Nonmusic, Pt. 1

Non-musical components have always been included in musical compositions. To go beyond the boundaries of normal or acceptable parameters in an art form is to explore, it is akin to scientific experiment, takes courage and commitment, and when most successful, the attempt can shed light into the dark corners of the soul. Whereas philosophy also often takes as its subject the intricacies of human nature, it seeks to evaluate its findings, in contrast to art, which is revelatory.

In a series of theoretical essays which I will post here on my blog, I will attempt to set down a theoretical basis for the inclusion of such components, including definitions of relevant terms, structural functions, procedures, a conceptual framework, along with some examples and quasi-philosophical method of evaluating preëxisting work.

When complete, the essays will form a larger whole, which will be a unit within a larger music theory manuscript. The sections within the unit consist of the following:

Section 1:

Linguistic: Prefix considerations - naming conventions (a-, anti-, non-)

Definitions: music, rhythm, melody, harmony; nonmusic, nonmelody, nonharmony

Purpose - why nonmusic: outside of normal or acceptable parameters, derangement

Structural Functions

Section 2:


As a conceptual framework

As a set of procedures

Section 3:

Evaluating nonmusic in music criticism

Relation to common practice and examples

Aleatory music

Noise music

Field recordings


For years as a teenager I focused on teaching myself music theory with as much energy, enthusiasm, and attention to detail as a trekkie would expend learning the ins and outs of warp drives. I tried to take theory classes when I got to college, but was told that my knowledge would place me out of them. I took them anyway and reënforced what I’d already learned.

As a songwriter, of primary interest to me has always been a hook, or a distinctive and memorable piece constructed of words and music together. These are a dime a dozen, easily made, and it always shocks me that more songwriters in my local music scene do not incorporate such a basic, entry-level method of making their music listenable. The majority of bands around here seem to have no concept of what a hook is, how to construct one, or how to incorporate it into a song’s design, and most of the ones who do write asinine, saccharine hooks that only the most unsophisticated listeners would find moving or compelling.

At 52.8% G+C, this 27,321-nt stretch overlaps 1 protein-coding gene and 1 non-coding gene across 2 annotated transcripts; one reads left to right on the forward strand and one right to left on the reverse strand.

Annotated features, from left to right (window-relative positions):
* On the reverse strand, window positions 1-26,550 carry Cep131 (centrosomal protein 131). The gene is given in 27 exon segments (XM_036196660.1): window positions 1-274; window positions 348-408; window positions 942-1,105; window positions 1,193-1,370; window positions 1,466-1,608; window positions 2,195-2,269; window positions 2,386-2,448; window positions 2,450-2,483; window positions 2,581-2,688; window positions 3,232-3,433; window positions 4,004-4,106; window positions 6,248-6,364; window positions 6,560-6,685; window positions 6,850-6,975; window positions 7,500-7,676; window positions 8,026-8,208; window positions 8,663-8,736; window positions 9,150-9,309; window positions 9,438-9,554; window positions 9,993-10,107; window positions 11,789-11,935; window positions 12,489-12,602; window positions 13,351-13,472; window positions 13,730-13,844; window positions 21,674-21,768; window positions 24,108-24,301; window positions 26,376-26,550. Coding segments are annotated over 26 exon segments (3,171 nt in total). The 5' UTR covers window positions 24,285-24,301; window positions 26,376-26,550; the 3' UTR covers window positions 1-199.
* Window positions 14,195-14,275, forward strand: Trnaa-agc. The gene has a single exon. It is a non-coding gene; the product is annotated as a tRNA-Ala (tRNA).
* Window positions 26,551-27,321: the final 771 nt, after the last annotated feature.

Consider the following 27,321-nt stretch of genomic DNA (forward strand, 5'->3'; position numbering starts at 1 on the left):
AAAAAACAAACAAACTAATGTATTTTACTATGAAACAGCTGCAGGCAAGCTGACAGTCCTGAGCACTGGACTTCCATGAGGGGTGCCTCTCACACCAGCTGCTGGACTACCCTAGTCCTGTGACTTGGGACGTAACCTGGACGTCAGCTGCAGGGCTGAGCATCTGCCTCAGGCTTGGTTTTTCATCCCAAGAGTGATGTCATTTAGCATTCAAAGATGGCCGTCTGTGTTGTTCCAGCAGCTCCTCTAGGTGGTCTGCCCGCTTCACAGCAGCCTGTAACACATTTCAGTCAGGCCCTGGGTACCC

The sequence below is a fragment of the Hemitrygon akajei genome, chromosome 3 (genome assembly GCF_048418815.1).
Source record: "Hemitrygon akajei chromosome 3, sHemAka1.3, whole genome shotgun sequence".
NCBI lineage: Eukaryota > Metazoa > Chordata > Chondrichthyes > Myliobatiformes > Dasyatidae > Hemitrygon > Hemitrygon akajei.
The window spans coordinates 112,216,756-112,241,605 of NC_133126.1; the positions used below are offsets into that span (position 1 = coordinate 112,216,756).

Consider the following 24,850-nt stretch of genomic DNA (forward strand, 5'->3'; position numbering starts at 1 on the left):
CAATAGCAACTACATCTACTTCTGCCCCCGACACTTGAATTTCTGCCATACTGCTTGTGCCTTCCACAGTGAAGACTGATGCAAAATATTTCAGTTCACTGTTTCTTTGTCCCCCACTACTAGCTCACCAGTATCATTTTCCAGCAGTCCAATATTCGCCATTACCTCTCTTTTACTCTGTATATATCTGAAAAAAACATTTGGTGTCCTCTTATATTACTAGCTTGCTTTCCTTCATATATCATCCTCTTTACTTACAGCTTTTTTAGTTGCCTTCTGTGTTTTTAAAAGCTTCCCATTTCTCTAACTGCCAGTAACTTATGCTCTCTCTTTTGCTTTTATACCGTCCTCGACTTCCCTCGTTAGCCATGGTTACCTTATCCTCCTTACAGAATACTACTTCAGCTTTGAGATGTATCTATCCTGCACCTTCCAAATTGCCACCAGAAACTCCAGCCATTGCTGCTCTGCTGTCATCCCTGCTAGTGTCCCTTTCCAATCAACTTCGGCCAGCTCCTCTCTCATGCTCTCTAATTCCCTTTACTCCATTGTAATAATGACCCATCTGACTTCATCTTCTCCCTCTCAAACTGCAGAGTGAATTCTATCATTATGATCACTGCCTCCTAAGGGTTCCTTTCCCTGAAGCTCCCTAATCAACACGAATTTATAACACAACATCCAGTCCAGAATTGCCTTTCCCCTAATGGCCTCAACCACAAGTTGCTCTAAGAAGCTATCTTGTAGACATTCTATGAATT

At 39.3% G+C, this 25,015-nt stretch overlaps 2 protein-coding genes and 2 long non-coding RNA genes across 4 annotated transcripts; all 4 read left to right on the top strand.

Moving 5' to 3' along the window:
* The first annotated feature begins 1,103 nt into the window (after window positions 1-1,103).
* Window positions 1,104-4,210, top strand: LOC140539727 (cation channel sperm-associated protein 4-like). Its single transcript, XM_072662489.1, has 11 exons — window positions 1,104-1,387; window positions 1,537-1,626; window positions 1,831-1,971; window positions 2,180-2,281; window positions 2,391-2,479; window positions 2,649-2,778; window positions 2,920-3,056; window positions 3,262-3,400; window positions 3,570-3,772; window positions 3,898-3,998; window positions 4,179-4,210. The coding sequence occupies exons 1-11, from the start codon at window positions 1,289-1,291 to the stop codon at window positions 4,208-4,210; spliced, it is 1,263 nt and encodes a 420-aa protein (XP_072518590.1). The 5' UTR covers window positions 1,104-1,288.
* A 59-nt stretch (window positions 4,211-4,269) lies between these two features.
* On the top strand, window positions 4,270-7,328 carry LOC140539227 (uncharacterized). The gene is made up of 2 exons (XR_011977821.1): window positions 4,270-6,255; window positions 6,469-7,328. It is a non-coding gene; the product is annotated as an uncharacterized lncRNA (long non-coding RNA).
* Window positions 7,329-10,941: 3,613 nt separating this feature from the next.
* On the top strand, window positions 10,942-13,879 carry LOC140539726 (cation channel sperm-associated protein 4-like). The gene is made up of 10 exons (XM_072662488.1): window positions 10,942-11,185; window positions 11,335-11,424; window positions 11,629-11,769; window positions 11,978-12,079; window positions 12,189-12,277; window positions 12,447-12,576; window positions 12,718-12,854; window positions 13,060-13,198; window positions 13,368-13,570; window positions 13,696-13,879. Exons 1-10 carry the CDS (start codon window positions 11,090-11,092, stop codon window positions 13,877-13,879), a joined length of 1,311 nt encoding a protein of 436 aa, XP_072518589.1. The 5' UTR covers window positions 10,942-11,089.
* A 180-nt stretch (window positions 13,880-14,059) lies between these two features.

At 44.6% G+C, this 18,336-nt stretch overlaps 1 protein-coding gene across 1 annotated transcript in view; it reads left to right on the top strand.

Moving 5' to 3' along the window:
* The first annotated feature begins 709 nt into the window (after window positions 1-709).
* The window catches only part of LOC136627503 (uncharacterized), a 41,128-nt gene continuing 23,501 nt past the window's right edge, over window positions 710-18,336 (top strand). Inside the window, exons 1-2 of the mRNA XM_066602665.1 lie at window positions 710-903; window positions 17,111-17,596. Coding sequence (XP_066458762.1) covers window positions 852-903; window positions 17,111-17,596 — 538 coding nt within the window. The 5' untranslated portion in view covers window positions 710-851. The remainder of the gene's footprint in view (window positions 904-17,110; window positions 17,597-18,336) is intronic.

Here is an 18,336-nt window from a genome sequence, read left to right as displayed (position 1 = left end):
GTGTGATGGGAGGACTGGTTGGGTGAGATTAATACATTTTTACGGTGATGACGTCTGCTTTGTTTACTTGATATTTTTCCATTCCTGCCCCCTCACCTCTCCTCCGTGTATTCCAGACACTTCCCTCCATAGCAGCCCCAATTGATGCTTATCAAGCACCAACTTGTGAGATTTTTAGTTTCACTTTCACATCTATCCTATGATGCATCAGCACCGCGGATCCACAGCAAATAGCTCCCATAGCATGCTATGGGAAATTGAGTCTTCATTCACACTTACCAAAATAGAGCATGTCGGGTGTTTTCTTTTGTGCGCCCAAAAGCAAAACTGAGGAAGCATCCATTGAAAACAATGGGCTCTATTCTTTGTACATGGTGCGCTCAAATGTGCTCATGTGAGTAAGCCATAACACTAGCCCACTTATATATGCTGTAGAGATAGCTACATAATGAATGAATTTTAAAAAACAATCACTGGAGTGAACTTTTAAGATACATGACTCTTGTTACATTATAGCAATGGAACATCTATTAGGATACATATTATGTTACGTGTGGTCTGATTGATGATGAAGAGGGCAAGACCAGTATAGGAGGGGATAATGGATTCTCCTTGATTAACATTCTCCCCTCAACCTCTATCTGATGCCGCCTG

Even worse are the high-school journal keeper types who insist upon emoting their humdrum lives in song in a way that would better serve the world in the privacy of therapy. Greenville, South Carolina abounds with these types of musical dross.

If you’re reading this, then of course you’re excluded from all of the above blanket statements. You wouldn’t stoop to crafting such trite, forgettable, and meretricious nonsense, now would you?

In spite of a theoretical background (or perhaps because of it, who can say for sure?) the concept of noise, specifically when defined as unwanted sound, has always appealed to me. There is a perverse, transgressive pleasure in defining all of my sonic output as noise. It frees my guitar to howl like Allen Ginsberg on crack. (I don’t know if Ginsberg was ever a crackhead, but in my Mirror Universe, “crack” is the hypothetical fuel of all the wild and wonderful poetic crazies of history, the bards, the shamans, the heretics, the martyrs, the visionaries.)

It also frees me to make whatever I damn well please, as what I make is allowed to come into the world without regard for whether it suits the taste of anyone, living or dead. All of it comes through, be it angelic or demonic, and all of it is noise, foisted upon an unwelcoming world.

It's Him! Dim Jim - and more

About this time last year I spent a week recording this set of tunes. It’s something of a swan song, I guess, as I have no plans to record anything like this or to play in a band ever again.

As a document of the state of one person’s soul in a particular time and place, this set of songs reveals the fury and abandon of a man who is on the cusp of rising, phoenix-like, from the ashes of his self-immolated life into a new one. It is simultaneously my most abrasive and lyrically revealing work, and it hammers nails into coffins which it then sets ablaze, only to piss on them and put them back out again. It’s reckless and restless and libidinous and it just can’t remember where all the fucks it once had to give were put down.